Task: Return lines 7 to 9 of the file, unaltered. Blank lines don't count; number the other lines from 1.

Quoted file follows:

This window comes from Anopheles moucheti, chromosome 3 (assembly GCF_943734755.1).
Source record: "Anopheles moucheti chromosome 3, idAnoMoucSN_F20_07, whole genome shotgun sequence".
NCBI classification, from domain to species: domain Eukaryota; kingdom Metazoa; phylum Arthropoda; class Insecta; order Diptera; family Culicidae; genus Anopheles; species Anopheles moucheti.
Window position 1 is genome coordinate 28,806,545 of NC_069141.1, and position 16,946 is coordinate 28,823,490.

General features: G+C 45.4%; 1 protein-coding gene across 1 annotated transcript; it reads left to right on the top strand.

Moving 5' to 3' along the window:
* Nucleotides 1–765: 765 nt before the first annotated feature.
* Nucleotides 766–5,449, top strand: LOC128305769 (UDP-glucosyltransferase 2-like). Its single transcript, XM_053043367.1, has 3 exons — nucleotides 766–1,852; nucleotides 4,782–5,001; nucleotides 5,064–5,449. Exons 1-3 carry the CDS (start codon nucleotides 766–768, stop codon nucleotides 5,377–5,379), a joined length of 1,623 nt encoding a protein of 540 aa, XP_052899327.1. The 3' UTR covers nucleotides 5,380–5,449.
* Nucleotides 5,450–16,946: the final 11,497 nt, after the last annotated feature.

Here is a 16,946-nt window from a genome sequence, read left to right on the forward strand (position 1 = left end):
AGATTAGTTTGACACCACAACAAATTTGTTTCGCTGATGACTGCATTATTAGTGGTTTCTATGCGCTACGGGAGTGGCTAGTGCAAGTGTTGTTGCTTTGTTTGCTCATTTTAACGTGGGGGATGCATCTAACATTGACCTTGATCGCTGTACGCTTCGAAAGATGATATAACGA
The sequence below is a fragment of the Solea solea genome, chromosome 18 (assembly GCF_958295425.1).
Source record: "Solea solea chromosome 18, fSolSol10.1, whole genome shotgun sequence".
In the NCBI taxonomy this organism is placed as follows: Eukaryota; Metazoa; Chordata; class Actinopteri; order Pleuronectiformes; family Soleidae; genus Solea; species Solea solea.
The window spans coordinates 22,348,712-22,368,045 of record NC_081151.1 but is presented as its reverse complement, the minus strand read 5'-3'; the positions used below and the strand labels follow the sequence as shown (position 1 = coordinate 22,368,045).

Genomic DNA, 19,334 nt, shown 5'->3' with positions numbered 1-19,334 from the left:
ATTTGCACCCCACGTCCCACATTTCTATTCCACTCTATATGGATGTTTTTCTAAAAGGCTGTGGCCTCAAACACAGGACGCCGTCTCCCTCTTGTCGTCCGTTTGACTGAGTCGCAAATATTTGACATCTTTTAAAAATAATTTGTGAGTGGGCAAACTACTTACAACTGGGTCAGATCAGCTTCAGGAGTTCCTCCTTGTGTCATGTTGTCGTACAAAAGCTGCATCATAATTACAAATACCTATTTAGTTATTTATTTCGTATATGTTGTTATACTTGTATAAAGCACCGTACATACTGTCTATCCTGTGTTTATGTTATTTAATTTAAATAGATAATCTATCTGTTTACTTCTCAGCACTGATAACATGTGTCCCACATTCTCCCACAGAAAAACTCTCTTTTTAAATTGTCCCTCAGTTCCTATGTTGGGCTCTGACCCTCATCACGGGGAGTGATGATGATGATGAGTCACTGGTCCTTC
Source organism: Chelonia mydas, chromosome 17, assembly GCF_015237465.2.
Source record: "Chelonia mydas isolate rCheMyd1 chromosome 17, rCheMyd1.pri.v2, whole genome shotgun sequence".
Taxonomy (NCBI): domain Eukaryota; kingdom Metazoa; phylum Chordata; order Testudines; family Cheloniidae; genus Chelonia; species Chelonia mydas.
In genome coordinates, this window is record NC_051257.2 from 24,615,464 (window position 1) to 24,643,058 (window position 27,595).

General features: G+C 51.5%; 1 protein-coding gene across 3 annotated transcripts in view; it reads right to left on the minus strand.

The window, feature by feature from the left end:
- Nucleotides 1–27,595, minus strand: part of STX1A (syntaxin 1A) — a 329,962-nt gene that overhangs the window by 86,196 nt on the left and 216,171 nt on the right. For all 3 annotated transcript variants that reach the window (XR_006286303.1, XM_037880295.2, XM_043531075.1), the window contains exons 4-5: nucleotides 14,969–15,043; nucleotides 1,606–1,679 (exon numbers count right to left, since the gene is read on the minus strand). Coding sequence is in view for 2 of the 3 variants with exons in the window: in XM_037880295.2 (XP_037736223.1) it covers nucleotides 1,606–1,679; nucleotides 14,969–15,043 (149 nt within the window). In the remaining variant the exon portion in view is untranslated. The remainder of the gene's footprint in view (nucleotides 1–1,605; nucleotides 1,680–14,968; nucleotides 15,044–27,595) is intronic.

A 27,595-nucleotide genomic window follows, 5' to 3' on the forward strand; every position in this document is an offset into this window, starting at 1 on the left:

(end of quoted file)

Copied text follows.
* Nucleotides 1–765: 765 nt before the first annotated feature.
* Nucleotides 766–5,449, top strand: LOC128305769 (UDP-glucosyltransferase 2-like). Its single transcript, XM_053043367.1, has 3 exons — nucleotides 766–1,852; nucleotides 4,782–5,001; nucleotides 5,064–5,449. Exons 1-3 carry the CDS (start codon nucleotides 766–768, stop codon nucleotides 5,377–5,379), a joined length of 1,623 nt encoding a protein of 540 aa, XP_052899327.1. The 3' UTR covers nucleotides 5,380–5,449.
* Nucleotides 5,450–16,946: the final 11,497 nt, after the last annotated feature.